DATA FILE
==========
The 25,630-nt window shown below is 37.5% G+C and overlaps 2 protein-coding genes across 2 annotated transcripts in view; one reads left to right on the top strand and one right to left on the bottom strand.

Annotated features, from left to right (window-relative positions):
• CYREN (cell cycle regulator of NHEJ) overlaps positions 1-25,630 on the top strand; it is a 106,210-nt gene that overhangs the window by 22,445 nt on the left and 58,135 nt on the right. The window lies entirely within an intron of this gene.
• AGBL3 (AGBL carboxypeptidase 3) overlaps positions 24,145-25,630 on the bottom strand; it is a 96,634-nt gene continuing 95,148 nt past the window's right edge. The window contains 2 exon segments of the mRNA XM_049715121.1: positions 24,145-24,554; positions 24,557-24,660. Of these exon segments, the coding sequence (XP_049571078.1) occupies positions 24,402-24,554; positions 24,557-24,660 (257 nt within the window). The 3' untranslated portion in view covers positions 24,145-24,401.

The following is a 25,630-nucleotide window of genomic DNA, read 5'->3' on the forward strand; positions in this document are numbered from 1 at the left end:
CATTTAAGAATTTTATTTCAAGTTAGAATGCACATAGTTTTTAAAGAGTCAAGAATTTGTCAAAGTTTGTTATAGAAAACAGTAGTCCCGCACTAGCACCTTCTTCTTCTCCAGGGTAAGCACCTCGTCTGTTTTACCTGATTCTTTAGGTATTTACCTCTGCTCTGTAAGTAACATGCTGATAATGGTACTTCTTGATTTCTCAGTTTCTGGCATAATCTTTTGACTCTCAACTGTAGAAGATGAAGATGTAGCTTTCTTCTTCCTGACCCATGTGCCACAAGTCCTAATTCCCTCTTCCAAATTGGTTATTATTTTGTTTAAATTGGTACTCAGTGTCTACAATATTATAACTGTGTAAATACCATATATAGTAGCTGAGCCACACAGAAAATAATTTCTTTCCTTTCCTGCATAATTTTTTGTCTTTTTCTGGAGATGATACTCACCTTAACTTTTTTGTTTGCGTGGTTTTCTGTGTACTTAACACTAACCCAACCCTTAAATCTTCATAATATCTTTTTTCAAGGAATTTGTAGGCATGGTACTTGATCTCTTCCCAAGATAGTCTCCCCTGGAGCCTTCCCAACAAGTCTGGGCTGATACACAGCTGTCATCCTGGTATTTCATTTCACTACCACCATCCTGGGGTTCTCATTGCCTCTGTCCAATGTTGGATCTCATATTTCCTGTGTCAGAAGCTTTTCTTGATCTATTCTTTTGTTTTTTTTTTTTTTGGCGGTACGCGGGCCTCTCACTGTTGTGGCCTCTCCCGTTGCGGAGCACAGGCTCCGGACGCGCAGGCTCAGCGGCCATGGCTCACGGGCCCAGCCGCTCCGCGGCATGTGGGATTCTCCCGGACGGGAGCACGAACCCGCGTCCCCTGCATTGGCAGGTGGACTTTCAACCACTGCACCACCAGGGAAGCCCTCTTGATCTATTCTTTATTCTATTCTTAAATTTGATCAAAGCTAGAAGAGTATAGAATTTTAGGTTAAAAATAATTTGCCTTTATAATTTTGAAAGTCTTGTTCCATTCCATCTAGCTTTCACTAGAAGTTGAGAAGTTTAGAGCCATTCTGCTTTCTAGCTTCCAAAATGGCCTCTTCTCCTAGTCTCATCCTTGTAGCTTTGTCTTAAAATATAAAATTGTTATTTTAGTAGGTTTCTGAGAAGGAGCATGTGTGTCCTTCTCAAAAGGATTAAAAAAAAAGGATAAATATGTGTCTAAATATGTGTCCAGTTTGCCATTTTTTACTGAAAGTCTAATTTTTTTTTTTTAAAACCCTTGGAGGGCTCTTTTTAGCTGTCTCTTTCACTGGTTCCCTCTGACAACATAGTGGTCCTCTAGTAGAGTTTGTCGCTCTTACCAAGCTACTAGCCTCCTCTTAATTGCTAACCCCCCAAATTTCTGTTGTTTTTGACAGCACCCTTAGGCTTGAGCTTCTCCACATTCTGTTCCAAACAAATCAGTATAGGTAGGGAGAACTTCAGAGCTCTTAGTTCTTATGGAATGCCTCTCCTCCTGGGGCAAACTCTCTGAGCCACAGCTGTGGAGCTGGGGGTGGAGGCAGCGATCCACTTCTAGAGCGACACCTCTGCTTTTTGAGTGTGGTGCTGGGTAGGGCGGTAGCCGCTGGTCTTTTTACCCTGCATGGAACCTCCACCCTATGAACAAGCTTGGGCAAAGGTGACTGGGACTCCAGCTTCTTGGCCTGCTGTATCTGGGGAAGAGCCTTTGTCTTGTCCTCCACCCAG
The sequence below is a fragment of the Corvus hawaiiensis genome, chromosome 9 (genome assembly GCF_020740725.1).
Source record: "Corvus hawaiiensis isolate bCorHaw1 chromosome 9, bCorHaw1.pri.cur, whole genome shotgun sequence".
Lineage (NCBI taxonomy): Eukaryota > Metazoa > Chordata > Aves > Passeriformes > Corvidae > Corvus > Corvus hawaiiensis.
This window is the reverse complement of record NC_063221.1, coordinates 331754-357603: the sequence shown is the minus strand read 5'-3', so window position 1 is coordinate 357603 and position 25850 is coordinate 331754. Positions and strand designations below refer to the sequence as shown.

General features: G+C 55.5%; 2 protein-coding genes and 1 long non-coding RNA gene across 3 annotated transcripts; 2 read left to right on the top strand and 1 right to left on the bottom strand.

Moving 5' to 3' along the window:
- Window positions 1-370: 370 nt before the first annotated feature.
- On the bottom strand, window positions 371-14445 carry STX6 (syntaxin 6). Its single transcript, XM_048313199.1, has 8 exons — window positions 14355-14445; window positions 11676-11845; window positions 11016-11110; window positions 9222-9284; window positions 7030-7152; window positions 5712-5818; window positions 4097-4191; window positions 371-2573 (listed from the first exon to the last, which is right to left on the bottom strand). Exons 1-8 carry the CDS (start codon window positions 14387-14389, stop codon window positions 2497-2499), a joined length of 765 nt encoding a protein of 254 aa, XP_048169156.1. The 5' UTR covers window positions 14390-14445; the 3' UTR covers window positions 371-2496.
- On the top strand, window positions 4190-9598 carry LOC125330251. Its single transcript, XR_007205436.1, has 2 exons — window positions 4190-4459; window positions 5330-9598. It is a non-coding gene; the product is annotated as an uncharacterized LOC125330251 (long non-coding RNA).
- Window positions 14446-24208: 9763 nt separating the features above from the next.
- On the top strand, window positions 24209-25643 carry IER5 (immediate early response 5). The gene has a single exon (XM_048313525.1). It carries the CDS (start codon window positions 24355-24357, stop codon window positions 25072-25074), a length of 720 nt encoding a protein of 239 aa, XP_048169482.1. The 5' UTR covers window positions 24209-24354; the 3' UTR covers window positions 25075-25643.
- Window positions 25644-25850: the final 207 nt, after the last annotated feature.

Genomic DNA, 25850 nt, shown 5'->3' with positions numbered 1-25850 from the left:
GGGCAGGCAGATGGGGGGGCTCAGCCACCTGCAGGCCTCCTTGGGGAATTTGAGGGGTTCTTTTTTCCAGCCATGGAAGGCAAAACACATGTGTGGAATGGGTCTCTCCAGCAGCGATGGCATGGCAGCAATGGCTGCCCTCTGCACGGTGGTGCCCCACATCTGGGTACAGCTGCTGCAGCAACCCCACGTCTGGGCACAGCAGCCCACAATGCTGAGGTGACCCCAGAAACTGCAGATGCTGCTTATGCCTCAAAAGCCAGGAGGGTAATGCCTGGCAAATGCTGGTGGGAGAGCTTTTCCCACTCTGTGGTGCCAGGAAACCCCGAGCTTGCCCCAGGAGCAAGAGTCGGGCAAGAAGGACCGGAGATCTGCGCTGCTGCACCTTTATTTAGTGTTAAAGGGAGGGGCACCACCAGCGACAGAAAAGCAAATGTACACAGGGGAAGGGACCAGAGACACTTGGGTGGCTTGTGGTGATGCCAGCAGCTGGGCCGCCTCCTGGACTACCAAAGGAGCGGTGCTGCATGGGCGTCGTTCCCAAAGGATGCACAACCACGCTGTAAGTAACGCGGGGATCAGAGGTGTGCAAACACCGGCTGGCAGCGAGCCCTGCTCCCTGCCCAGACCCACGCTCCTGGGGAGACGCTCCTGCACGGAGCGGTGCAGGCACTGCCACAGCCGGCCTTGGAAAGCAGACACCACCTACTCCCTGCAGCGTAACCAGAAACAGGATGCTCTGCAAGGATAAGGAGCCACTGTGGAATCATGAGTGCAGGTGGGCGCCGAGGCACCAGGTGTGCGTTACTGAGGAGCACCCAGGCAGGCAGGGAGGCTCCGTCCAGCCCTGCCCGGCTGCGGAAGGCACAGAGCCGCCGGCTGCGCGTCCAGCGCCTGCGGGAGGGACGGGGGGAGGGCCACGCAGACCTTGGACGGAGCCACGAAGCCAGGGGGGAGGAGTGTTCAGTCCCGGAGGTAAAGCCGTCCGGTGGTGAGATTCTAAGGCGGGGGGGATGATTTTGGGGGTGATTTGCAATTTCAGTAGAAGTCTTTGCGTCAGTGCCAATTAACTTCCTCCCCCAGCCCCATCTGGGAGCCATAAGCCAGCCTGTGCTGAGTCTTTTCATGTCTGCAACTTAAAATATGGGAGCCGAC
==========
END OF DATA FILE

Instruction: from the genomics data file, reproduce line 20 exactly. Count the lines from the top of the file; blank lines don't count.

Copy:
GGGCAGGCAGATGGGGGGGCTCAGCCACCTGCAGGCCTCCTTGGGGAATTTGAGGGGTTCTTTTTTCCAGCCATGGAAGGCAAAACACATGTGTGGAATGGGTCTCTCCAGCAGCGATGGCATGGCAGCAATGGCTGCCCTCTGCACGGTGGTGCCCCACATCTGGGTACAGCTGCTGCAGCAACCCCACGTCTGGGCACAGCAGCCCACAATGCTGAGGTGACCCCAGAAACTGCAGATGCTGCTTATGCCTCAAAAGCCAGGAGGGTAATGCCTGGCAAATGCTGGTGGGAGAGCTTTTCCCACTCTGTGGTGCCAGGAAACCCCGAGCTTGCCCCAGGAGCAAGAGTCGGGCAAGAAGGACCGGAGATCTGCGCTGCTGCACCTTTATTTAGTGTTAAAGGGAGGGGCACCACCAGCGACAGAAAAGCAAATGTACACAGGGGAAGGGACCAGAGACACTTGGGTGGCTTGTGGTGATGCCAGCAGCTGGGCCGCCTCCTGGACTACCAAAGGAGCGGTGCTGCATGGGCGTCGTTCCCAAAGGATGCACAACCACGCTGTAAGTAACGCGGGGATCAGAGGTGTGCAAACACCGGCTGGCAGCGAGCCCTGCTCCCTGCCCAGACCCACGCTCCTGGGGAGACGCTCCTGCACGGAGCGGTGCAGGCACTGCCACAGCCGGCCTTGGAAAGCAGACACCACCTACTCCCTGCAGCGTAACCAGAAACAGGATGCTCTGCAAGGATAAGGAGCCACTGTGGAATCATGAGTGCAGGTGGGCGCCGAGGCACCAGGTGTGCGTTACTGAGGAGCACCCAGGCAGGCAGGGAGGCTCCGTCCAGCCCTGCCCGGCTGCGGAAGGCACAGAGCCGCCGGCTGCGCGTCCAGCGCCTGCGGGAGGGACGGGGGGAGGGCCACGCAGACCTTGGACGGAGCCACGAAGCCAGGGGGGAGGAGTGTTCAGTCCCGGAGGTAAAGCCGTCCGGTGGTGAGATTCTAAGGCGGGGGGGATGATTTTGGGGGTGATTTGCAATTTCAGTAGAAGTCTTTGCGTCAGTGCCAATTAACTTCCTCCCCCAGCCCCATCTGGGAGCCATAAGCCAGCCTGTGCTGAGTCTTTTCATGTCTGCAACTTAAAATATGGGAGCCGAC